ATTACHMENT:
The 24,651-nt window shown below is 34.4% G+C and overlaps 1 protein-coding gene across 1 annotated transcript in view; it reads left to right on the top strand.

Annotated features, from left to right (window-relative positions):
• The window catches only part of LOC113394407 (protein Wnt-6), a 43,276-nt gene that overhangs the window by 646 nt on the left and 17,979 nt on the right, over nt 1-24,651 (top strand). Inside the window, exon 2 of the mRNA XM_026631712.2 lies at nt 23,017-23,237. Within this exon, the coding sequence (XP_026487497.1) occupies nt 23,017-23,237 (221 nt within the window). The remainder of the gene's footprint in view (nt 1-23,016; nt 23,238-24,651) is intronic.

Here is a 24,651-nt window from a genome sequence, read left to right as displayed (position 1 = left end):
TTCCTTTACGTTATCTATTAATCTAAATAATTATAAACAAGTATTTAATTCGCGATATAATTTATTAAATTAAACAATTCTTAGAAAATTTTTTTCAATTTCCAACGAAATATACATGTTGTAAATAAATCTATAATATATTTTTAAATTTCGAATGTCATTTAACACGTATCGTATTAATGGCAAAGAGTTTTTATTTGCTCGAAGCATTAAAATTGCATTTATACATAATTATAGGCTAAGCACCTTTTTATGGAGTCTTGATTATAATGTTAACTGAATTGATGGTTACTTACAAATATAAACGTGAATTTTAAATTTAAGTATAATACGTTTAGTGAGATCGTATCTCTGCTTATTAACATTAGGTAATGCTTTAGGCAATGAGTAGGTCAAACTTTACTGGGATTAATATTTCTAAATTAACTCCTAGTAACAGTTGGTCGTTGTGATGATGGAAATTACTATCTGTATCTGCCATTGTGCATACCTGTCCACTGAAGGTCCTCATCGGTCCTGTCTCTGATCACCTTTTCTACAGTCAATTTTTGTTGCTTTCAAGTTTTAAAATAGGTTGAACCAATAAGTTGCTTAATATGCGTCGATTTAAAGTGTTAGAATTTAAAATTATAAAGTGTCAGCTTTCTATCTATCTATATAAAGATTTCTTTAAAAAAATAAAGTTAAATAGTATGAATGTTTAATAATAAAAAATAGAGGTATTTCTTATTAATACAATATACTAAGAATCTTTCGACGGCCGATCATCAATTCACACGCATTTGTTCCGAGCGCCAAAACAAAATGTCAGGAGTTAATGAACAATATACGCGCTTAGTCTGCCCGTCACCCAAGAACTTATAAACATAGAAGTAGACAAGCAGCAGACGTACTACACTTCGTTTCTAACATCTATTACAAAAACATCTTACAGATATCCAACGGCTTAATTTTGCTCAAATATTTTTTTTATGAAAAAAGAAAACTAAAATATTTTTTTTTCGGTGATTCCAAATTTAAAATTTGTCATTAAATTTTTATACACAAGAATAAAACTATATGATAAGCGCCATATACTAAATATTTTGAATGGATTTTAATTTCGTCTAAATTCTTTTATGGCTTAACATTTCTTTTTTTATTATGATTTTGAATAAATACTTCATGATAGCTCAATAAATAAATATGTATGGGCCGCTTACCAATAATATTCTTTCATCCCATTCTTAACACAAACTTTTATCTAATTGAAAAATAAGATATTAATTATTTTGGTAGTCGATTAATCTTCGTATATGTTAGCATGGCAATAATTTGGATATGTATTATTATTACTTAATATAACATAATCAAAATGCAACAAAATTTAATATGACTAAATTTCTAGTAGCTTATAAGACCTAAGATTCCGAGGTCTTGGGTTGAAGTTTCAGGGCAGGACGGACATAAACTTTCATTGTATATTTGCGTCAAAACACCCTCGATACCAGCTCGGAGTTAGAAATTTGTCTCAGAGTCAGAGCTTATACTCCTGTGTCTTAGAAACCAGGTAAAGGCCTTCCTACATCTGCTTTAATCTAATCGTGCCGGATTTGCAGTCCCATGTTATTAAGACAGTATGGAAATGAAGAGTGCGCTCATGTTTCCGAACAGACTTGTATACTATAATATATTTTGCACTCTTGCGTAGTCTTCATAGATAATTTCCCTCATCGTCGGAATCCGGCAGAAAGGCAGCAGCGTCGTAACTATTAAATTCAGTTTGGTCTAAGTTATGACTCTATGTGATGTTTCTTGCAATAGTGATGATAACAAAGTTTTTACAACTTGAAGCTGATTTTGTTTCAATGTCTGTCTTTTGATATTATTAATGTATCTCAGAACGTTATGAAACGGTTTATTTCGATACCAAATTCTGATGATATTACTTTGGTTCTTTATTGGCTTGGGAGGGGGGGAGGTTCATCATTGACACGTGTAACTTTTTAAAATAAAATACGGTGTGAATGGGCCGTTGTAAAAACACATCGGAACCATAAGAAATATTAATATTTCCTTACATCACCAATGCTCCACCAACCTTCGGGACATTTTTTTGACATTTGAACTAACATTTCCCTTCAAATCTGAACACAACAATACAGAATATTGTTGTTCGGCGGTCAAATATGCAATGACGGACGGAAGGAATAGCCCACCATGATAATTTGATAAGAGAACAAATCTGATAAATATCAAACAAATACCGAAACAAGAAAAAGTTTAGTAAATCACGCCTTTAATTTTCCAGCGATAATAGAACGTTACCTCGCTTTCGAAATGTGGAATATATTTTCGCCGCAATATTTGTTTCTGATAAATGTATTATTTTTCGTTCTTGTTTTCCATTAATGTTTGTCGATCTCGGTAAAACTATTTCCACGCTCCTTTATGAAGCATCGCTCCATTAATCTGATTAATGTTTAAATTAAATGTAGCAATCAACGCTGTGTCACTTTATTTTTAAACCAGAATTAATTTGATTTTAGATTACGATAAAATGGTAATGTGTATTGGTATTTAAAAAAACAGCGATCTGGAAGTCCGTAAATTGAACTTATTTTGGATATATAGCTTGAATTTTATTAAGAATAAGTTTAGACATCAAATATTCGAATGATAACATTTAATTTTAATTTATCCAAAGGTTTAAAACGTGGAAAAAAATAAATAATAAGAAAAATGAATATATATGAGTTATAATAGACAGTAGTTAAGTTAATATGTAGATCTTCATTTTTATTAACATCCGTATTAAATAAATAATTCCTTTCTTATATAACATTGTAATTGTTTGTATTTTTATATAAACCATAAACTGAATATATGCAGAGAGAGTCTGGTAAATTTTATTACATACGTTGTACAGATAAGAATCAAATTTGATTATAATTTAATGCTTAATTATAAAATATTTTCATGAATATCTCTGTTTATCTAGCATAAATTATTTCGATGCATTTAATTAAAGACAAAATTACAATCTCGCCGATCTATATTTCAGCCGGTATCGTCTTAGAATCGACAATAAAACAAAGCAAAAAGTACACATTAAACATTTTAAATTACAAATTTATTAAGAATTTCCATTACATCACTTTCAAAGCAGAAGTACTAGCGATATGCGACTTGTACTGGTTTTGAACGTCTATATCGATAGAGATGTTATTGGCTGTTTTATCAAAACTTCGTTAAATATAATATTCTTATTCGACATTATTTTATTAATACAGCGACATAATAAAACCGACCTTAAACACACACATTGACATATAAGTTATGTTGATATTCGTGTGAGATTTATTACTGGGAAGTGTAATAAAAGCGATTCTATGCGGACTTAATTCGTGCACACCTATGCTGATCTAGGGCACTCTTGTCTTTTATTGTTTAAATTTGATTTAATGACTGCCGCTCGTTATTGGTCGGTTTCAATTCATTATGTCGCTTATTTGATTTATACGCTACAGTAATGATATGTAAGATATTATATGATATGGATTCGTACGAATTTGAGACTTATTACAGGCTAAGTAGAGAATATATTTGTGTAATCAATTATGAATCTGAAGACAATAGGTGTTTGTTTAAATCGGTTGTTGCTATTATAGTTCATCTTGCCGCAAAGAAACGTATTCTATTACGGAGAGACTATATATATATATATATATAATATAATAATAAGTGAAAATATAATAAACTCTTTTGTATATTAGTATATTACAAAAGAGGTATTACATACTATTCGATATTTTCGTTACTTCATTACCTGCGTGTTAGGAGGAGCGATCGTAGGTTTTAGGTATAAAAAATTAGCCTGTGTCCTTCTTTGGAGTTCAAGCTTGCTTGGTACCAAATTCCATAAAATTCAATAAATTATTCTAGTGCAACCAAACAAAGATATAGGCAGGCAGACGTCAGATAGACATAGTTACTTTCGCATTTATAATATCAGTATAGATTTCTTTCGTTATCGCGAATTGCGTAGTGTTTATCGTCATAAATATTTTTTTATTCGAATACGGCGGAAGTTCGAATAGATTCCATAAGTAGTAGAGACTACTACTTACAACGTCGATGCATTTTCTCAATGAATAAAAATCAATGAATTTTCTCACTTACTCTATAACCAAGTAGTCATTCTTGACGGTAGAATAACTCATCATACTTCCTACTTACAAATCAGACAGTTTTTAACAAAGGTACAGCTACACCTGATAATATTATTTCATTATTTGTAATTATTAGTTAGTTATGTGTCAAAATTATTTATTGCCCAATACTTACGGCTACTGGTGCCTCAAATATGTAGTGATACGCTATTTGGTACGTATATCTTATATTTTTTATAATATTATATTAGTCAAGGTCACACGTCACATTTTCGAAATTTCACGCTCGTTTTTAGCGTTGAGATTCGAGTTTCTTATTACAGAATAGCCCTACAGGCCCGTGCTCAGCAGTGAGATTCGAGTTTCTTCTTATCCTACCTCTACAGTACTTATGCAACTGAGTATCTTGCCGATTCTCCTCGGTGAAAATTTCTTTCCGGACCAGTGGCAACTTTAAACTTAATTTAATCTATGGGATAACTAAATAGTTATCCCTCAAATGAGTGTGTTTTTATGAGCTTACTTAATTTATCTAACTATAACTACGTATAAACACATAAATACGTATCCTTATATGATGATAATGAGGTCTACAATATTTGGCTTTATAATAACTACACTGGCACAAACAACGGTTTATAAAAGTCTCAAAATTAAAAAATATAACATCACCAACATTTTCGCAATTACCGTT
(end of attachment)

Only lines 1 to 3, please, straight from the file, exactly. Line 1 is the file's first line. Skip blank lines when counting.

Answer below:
The 24,651-nt window shown below is 34.4% G+C and overlaps 1 protein-coding gene across 1 annotated transcript in view; it reads left to right on the top strand.

Annotated features, from left to right (window-relative positions):
• The window catches only part of LOC113394407 (protein Wnt-6), a 43,276-nt gene that overhangs the window by 646 nt on the left and 17,979 nt on the right, over nt 1-24,651 (top strand). Inside the window, exon 2 of the mRNA XM_026631712.2 lies at nt 23,017-23,237. Within this exon, the coding sequence (XP_026487497.1) occupies nt 23,017-23,237 (221 nt within the window). The remainder of the gene's footprint in view (nt 1-23,016; nt 23,238-24,651) is intronic.